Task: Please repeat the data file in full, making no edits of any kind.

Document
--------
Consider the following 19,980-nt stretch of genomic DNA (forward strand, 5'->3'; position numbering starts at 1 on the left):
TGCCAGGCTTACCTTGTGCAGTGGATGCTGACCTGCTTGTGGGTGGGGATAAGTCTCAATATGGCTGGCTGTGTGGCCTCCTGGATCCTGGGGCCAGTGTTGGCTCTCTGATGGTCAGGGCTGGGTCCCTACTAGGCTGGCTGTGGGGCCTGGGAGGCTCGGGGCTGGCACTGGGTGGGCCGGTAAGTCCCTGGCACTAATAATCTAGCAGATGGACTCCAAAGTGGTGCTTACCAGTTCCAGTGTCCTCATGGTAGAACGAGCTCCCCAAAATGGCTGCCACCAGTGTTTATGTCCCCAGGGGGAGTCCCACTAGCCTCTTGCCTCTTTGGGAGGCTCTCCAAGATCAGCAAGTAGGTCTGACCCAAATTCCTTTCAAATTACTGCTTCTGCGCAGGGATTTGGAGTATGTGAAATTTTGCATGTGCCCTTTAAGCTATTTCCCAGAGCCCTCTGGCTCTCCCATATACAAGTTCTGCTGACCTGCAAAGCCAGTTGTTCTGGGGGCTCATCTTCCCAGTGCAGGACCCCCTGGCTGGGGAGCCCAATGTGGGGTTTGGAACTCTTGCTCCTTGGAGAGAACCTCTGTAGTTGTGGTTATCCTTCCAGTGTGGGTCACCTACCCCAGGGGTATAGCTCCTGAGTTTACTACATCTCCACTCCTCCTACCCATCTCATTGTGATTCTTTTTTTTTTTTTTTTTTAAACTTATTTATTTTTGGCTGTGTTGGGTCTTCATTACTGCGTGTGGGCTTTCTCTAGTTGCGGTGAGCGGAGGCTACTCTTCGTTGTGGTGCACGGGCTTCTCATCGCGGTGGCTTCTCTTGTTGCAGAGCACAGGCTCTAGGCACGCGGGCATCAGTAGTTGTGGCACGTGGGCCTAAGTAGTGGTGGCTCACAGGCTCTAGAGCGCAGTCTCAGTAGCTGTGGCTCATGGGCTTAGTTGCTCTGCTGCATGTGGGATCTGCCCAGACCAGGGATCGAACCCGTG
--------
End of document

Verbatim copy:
Consider the following 19,980-nt stretch of genomic DNA (forward strand, 5'->3'; position numbering starts at 1 on the left):
TGCCAGGCTTACCTTGTGCAGTGGATGCTGACCTGCTTGTGGGTGGGGATAAGTCTCAATATGGCTGGCTGTGTGGCCTCCTGGATCCTGGGGCCAGTGTTGGCTCTCTGATGGTCAGGGCTGGGTCCCTACTAGGCTGGCTGTGGGGCCTGGGAGGCTCGGGGCTGGCACTGGGTGGGCCGGTAAGTCCCTGGCACTAATAATCTAGCAGATGGACTCCAAAGTGGTGCTTACCAGTTCCAGTGTCCTCATGGTAGAACGAGCTCCCCAAAATGGCTGCCACCAGTGTTTATGTCCCCAGGGGGAGTCCCACTAGCCTCTTGCCTCTTTGGGAGGCTCTCCAAGATCAGCAAGTAGGTCTGACCCAAATTCCTTTCAAATTACTGCTTCTGCGCAGGGATTTGGAGTATGTGAAATTTTGCATGTGCCCTTTAAGCTATTTCCCAGAGCCCTCTGGCTCTCCCATATACAAGTTCTGCTGACCTGCAAAGCCAGTTGTTCTGGGGGCTCATCTTCCCAGTGCAGGACCCCCTGGCTGGGGAGCCCAATGTGGGGTTTGGAACTCTTGCTCCTTGGAGAGAACCTCTGTAGTTGTGGTTATCCTTCCAGTGTGGGTCACCTACCCCAGGGGTATAGCTCCTGAGTTTACTACATCTCCACTCCTCCTACCCATCTCATTGTGATTCTTTTTTTTTTTTTTTTTTAAACTTATTTATTTTTGGCTGTGTTGGGTCTTCATTACTGCGTGTGGGCTTTCTCTAGTTGCGGTGAGCGGAGGCTACTCTTCGTTGTGGTGCACGGGCTTCTCATCGCGGTGGCTTCTCTTGTTGCAGAGCACAGGCTCTAGGCACGCGGGCATCAGTAGTTGTGGCACGTGGGCCTAAGTAGTGGTGGCTCACAGGCTCTAGAGCGCAGTCTCAGTAGCTGTGGCTCATGGGCTTAGTTGCTCTGCTGCATGTGGGATCTGCCCAGACCAGGGATCGAACCCGTG